As you can probably guess, the new or missing procedure and condition codes necessitated changes in these clinical rules. Hundreds of clinical rules needed to be reviewed and several dozen modified, tested and validated.
While this localization task was time-consuming, the real problems began with the translation of the diagnostic questionnaires and of their responses. The responses — whether entered by the patient online or by a nurse speaking by telephone with a patient — are evaluated by the clinical rules in the same way that a new condition or procedure entered into the patient record is. Unlike codes, the responses provide much more individualized information that the system can use to profile accurately a patient’s health needs.
While translating these questions and responses is straightforward, the localization effort is far more difficult. Levels of sensitivity to health-related inquiries vary from country to country. Some of these are based on what services the government provides, what practices it bans and what it forbids. In most European countries, for example, a medical practitioner would not ask for the percentage of time a seat belt is worn, since it is mandated by law. In India, however, asking about a seat belt would be irrelevant because they are not commonly used. In addition, there is a wide range of sensitivities to materials that ask questions about one’s ethnicity, income, social responsibility within a community or access to clean drinking water. Questions on these topics are commonly asked of Americans in health questionnaires.
For example, Figure 1 shows a screenshot of one questionnaire in English. Note that there is a question on seat belt use.
Figure 2 shows a screenshot of the health screen adapted for use in France. A question on seat belt use does not appear.
While the simple elimination of a culturally inappropriate question may not seem important, it means that one or more underlying clinical rules also have to be adapted in order to generate a culturally appropriate health profile for the patient. Consultation with in-country and in-culture specialists is required to reassign weights to different responses and to modify the overall questionnaire scoring. This cycle of revision, review and approval of any underlying rules takes time.
Odds and ends
We encountered other unexpected issues when localizing supplemental health material. We knew that different units of measurement would be required when translating food-related information. We did not know, however, that the number of calories in standard items also varies across countries. A whole raw fresh egg, for example, can range in calorie count depending on which size is used as the standard in a particular country. Each size increment adds an additional ten calories, and can range from 54 calories in a small egg to 90 in a jumbo egg.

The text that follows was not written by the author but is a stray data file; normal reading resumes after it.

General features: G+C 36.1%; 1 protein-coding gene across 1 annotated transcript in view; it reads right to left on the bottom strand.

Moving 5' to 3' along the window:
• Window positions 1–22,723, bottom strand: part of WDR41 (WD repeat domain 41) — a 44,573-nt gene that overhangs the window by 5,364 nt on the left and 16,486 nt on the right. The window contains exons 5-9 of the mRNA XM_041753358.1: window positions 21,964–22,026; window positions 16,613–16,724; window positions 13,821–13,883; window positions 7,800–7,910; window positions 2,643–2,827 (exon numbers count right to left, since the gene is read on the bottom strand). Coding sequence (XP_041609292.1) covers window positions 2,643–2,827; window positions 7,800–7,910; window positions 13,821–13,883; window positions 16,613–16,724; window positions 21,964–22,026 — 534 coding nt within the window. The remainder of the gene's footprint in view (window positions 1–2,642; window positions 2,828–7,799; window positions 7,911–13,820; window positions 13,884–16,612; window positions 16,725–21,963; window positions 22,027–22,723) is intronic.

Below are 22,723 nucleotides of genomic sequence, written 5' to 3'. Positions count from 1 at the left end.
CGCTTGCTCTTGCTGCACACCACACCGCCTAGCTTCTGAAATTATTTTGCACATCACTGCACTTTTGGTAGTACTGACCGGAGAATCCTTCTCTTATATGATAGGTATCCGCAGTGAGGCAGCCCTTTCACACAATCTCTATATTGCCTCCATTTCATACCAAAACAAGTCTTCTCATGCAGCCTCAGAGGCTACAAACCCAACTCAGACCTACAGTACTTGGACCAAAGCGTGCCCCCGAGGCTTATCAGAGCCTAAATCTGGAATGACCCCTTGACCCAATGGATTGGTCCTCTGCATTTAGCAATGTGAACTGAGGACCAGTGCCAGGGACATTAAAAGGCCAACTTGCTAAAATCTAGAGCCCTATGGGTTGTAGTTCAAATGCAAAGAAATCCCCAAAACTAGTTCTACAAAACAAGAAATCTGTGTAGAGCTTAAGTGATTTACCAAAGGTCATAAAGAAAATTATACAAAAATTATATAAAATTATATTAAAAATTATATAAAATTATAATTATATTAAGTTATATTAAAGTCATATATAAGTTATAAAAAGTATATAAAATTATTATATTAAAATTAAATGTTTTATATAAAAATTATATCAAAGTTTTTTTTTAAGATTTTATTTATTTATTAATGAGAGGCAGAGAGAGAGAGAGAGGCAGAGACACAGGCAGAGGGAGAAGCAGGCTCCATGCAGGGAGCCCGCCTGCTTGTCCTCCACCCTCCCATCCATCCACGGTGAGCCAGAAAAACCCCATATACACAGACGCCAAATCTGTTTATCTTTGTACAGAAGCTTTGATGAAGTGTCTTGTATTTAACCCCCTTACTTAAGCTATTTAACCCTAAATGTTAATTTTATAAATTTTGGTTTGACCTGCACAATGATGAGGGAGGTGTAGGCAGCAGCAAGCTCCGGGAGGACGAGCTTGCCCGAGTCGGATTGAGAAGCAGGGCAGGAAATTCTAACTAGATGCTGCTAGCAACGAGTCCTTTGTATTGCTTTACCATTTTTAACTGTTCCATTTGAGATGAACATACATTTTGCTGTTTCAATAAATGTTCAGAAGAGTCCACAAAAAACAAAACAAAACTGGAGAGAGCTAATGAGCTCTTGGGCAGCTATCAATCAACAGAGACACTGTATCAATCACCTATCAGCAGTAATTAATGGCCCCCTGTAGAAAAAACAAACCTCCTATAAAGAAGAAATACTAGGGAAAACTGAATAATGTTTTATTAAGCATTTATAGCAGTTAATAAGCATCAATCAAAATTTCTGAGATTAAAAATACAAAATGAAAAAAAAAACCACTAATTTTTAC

Related to this, translating materials about healthy eating can be tricky because nations that belong to the EU use both kilojoules and kilocalories when labeling food, while American documents only track “calories,” the commonly used term for kilocalories or more precisely a “kilogram calorie.” In Australia, there is a generation gap where older people still refer to “kilojoules” and the younger generation talks about “calories.” The use of calories rather than kilojoules is a preference, and it warranted the use of both units of measure in material on nutrition. When discussing healthy eating in France, on the other hand, calories were not mentioned at all in comparable translations, since it would seem strange to do so in discussions concerning food.
One simple expression can become a stumbling block — and perhaps a political football — and can impede localization efforts. Finding the correct translation for medical practitioner is one example. Should it be the translated equivalent for doctor, general practitioner, primary care physician or clinician? This one is particularly difficult to get agreement on because it may vary by region, network, medical qualifications needed to practice in a country and by personal preference. When in discordant situations like this, it is useful to designate a local prechosen translation “referee” to pick a word that will be used across all materials in order to prevent wasted time in endless discussions about which word is best.
As is the case with any localization project, materials have to be created in the context of culturally acceptable colors, graphics and pictures. It is helpful to have style guidelines prior to beginning translation/localization in a new country or to look up visual color symbolism by culture. Graphics that are non-offensive in one culture can be very offensive in another and do not assume that seemingly generic photographs can be used across cultures. It can be helpful to contract with a local marketing firm to review materials before showing them to a client as it can prevent many embarrassing mistakes.
Localizing healthcare software products poses some unique challenges. When localizing disease management systems, the issues go beyond mere localization and may require modification of the underlying clinical rules and a remapping of ICD codes stored in the database. A reworking of questionnaires may also be required. The translation of more generic health related software may also present unexpected surprises. In all cases, it is essential to have local enterprises participate in review and approval of patient-facing software.